Altruism or Artefact? A Note on Dictator Game Giving
No 2005-10, Discussion Papers from The Centre for Decision Research and Experimental Economics, School of Economics, University of Nottingham
Experimental dictator games have been used to explore unselfish behaviour. Evidence is presented here, however, that subjects’ generosity can be reversed by allowing them to take money from a partner. Dictator game giving therefore does not stem from orthodox social preferences. It can be interpreted plausibly as an artefact of experimentation. Alternatively the evaluation of an action depends on the composition of the choice set. Implications of these possibilities are explored for experimental methodology and charitable donations respectively. The artefact interpretation is empirically superior, and implies that researchers should investigate demand characteristics of experimental protocols.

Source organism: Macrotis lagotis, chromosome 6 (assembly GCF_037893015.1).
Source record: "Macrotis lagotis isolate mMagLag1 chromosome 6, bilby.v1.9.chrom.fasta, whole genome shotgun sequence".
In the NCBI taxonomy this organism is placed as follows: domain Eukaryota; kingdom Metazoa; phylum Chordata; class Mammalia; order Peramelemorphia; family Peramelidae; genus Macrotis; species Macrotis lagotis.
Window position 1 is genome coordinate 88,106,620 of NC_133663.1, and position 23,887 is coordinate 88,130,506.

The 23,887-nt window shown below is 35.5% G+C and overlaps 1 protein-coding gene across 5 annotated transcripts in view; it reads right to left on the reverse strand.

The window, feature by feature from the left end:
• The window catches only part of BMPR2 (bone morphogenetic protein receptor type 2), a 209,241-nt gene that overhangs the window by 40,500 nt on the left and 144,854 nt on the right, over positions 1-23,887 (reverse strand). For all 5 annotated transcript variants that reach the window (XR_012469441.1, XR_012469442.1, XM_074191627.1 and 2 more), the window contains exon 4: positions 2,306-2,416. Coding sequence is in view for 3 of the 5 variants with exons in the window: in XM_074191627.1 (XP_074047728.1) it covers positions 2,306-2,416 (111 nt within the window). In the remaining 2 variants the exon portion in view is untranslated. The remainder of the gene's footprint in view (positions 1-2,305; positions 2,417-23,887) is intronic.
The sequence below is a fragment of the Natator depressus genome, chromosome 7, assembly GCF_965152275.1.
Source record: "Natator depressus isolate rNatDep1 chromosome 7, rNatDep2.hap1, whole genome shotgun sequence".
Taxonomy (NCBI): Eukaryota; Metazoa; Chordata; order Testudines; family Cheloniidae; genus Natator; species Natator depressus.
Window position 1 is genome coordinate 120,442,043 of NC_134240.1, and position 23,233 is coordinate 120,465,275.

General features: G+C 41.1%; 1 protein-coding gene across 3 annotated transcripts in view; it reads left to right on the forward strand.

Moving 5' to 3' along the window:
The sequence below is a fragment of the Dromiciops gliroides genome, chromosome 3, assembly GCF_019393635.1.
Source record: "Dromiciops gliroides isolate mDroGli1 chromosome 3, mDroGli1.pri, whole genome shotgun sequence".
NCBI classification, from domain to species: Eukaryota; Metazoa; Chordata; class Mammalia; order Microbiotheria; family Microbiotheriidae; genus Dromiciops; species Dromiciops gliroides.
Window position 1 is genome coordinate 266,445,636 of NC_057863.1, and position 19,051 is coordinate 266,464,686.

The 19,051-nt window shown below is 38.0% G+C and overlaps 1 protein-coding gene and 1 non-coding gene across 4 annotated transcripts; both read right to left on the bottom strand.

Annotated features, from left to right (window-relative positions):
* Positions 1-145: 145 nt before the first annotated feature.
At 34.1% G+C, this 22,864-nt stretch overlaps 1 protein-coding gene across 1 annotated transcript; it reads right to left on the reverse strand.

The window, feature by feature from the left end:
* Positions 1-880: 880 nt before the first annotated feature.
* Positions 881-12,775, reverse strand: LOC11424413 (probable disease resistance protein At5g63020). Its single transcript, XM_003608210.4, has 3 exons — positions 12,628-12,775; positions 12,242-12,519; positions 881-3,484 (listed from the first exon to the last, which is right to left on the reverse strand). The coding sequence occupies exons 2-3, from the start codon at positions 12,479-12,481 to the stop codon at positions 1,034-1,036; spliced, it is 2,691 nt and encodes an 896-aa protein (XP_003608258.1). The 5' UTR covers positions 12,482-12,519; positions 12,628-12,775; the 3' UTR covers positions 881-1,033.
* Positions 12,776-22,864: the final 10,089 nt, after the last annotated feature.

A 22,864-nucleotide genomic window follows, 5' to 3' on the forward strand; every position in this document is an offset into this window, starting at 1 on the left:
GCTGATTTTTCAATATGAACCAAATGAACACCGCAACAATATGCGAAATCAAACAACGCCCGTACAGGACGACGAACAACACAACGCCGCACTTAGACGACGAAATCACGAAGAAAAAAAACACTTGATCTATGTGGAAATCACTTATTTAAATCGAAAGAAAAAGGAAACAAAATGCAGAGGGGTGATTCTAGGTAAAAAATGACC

Keywords: altruism; artificiality; experiments; methodology (search for similar items in EconPapers)
JEL-codes: C91 C70 D63 D64 (search for similar items in EconPapers)
New Economics Papers: this item is included in nep-cbe, nep-exp, nep-gth and nep-soc
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Working Paper: Altruism or Artefact? A Note on Dictator Game Giving (2005)
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